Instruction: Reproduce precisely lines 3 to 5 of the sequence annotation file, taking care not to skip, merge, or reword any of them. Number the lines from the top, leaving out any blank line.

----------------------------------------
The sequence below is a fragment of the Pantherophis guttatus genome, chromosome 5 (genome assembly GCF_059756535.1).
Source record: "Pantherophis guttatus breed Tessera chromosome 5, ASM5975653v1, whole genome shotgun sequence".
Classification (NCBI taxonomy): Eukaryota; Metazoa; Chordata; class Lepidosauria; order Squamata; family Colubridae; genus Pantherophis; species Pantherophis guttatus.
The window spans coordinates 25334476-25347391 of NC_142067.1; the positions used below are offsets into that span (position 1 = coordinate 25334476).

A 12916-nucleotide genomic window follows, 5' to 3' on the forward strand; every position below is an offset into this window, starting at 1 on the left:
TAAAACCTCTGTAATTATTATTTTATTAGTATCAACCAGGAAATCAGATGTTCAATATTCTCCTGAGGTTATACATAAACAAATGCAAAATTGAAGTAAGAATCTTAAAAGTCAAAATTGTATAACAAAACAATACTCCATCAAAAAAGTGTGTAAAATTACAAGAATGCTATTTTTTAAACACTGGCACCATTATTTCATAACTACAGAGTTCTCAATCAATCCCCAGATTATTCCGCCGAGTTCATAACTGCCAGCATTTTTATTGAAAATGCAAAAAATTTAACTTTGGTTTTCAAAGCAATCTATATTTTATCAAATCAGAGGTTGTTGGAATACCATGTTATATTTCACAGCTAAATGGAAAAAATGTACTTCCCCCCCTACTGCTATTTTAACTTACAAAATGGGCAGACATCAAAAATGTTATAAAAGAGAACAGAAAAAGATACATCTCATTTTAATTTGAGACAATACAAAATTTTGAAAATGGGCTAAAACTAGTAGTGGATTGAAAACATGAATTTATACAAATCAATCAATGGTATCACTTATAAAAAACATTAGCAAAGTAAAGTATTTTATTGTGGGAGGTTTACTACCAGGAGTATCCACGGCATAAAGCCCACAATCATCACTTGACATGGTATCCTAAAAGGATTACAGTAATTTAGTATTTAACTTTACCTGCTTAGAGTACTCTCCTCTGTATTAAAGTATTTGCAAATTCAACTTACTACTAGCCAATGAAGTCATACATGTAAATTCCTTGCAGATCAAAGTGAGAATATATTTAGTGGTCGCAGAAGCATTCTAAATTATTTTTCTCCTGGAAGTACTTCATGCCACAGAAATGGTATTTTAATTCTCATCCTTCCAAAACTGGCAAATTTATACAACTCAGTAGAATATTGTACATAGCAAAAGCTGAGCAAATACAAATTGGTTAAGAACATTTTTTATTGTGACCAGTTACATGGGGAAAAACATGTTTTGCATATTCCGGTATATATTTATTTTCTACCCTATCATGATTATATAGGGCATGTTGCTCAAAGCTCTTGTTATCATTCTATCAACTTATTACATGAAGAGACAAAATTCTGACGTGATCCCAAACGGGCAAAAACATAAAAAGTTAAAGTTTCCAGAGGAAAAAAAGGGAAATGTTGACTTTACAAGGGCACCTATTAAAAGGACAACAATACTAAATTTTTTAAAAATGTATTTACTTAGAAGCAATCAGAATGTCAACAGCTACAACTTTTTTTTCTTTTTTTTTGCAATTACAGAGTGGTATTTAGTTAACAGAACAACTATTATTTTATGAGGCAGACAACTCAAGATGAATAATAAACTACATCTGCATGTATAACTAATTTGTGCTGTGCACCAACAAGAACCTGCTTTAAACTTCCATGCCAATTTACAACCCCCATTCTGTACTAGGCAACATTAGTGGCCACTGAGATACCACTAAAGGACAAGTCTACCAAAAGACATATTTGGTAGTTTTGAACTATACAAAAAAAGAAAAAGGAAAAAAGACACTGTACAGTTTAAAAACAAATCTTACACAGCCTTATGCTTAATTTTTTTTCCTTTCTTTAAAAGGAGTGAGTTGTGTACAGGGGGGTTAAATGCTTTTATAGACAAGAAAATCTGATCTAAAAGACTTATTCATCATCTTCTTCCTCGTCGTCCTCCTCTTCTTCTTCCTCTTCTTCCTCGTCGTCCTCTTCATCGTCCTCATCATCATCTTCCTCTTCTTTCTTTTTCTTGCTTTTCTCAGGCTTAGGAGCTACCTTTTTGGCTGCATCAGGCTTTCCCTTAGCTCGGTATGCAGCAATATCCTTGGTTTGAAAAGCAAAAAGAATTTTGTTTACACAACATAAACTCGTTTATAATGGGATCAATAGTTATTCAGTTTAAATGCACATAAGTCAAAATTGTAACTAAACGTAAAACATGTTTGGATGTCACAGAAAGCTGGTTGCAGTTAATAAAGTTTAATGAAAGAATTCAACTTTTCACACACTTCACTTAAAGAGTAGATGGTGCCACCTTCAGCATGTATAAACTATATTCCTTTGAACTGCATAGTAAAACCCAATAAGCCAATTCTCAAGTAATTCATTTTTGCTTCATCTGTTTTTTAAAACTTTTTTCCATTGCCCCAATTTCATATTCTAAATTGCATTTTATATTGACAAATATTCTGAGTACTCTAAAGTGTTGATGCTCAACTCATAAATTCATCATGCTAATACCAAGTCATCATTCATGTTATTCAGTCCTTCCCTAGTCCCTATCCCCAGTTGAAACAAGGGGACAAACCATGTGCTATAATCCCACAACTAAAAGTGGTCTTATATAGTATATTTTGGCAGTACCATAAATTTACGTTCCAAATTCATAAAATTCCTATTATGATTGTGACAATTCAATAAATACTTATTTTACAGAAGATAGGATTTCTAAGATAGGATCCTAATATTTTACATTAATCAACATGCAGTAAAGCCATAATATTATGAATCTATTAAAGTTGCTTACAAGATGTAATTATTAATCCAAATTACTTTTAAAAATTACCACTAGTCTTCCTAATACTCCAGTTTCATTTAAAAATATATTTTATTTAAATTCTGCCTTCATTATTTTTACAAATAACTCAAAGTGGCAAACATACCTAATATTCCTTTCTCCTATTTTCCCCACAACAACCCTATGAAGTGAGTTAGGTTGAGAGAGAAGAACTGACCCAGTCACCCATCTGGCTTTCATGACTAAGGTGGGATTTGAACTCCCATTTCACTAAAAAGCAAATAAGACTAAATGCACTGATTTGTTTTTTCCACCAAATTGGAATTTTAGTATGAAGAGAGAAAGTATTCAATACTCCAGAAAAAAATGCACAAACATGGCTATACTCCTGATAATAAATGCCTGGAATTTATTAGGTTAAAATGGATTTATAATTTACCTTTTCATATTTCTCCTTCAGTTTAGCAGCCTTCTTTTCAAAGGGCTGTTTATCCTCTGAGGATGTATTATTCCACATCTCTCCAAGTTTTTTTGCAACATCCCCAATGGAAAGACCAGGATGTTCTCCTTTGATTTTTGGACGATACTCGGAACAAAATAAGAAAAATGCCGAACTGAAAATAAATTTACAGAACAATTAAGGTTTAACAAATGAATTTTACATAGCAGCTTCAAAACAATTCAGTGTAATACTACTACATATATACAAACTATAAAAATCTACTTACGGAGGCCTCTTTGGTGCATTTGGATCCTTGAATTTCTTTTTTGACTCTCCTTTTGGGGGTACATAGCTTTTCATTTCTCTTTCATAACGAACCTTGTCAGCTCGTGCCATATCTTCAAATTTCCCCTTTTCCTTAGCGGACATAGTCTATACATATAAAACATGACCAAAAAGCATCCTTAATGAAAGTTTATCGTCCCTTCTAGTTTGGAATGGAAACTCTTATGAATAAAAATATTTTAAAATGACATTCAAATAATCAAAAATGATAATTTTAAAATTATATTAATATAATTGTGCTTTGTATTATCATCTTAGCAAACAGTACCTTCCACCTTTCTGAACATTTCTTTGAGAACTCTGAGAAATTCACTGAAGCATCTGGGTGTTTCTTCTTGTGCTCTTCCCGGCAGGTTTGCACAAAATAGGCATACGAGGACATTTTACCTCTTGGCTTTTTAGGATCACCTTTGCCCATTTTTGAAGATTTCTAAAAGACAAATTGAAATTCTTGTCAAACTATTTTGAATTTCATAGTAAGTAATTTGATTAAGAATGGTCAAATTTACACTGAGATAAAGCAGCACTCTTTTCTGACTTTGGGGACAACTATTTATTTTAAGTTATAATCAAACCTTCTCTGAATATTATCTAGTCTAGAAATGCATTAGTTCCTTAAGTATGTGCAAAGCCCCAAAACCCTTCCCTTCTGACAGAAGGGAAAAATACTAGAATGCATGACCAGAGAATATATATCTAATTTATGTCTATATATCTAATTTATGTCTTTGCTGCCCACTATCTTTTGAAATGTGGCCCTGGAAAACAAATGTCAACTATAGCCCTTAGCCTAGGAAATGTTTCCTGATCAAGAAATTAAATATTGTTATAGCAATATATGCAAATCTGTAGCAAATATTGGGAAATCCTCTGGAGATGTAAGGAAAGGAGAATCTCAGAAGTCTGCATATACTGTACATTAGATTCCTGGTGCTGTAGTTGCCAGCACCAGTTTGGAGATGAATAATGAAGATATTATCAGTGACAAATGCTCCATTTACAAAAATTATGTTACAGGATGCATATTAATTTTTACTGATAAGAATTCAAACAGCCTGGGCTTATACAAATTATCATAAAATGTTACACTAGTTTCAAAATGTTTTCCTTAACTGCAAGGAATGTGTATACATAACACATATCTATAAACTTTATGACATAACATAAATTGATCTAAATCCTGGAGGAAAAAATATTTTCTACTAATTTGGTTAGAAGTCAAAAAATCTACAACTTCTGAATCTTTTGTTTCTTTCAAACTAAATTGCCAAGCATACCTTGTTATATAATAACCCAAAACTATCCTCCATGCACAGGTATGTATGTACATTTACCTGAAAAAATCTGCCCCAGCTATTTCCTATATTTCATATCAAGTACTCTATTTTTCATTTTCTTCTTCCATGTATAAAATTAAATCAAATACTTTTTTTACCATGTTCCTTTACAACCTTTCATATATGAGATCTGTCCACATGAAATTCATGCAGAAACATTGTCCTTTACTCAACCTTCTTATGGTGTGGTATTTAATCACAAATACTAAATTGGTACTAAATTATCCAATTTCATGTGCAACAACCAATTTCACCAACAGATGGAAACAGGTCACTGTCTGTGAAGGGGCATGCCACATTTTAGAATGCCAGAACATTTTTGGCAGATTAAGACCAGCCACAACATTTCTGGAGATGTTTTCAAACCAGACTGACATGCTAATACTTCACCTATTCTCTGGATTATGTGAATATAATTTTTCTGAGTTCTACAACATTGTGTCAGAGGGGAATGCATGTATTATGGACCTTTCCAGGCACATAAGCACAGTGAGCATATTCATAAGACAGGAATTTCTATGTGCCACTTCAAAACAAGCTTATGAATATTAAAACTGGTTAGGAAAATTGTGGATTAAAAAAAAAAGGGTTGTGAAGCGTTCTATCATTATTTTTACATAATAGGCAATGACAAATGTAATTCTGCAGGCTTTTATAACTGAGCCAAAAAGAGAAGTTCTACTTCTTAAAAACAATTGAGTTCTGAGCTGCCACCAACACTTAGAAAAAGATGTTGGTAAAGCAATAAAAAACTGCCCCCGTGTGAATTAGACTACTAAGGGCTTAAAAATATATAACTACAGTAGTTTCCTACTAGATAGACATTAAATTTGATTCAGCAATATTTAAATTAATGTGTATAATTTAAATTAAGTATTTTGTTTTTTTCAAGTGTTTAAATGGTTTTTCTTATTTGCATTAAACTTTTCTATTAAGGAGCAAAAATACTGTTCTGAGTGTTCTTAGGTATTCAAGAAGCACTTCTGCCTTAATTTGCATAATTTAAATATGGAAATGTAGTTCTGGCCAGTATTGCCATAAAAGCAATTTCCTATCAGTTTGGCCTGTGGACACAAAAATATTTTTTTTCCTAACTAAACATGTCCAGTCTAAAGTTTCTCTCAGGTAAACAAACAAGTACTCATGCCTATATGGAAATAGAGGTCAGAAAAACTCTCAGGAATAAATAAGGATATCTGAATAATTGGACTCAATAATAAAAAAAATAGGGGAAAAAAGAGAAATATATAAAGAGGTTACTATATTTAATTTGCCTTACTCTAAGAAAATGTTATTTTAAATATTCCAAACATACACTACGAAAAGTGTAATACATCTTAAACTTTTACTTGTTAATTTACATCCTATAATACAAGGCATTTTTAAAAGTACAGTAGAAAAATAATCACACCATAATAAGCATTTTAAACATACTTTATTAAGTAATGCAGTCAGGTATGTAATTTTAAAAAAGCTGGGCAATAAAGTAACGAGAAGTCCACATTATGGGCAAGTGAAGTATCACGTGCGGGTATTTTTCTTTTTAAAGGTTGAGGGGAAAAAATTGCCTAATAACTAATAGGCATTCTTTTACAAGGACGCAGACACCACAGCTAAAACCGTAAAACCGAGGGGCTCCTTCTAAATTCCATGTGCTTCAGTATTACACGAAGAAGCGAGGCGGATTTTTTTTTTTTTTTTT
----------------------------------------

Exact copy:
Classification (NCBI taxonomy): Eukaryota; Metazoa; Chordata; class Lepidosauria; order Squamata; family Colubridae; genus Pantherophis; species Pantherophis guttatus.
The window spans coordinates 25334476-25347391 of NC_142067.1; the positions used below are offsets into that span (position 1 = coordinate 25334476).

A 12916-nucleotide genomic window follows, 5' to 3' on the forward strand; every position below is an offset into this window, starting at 1 on the left: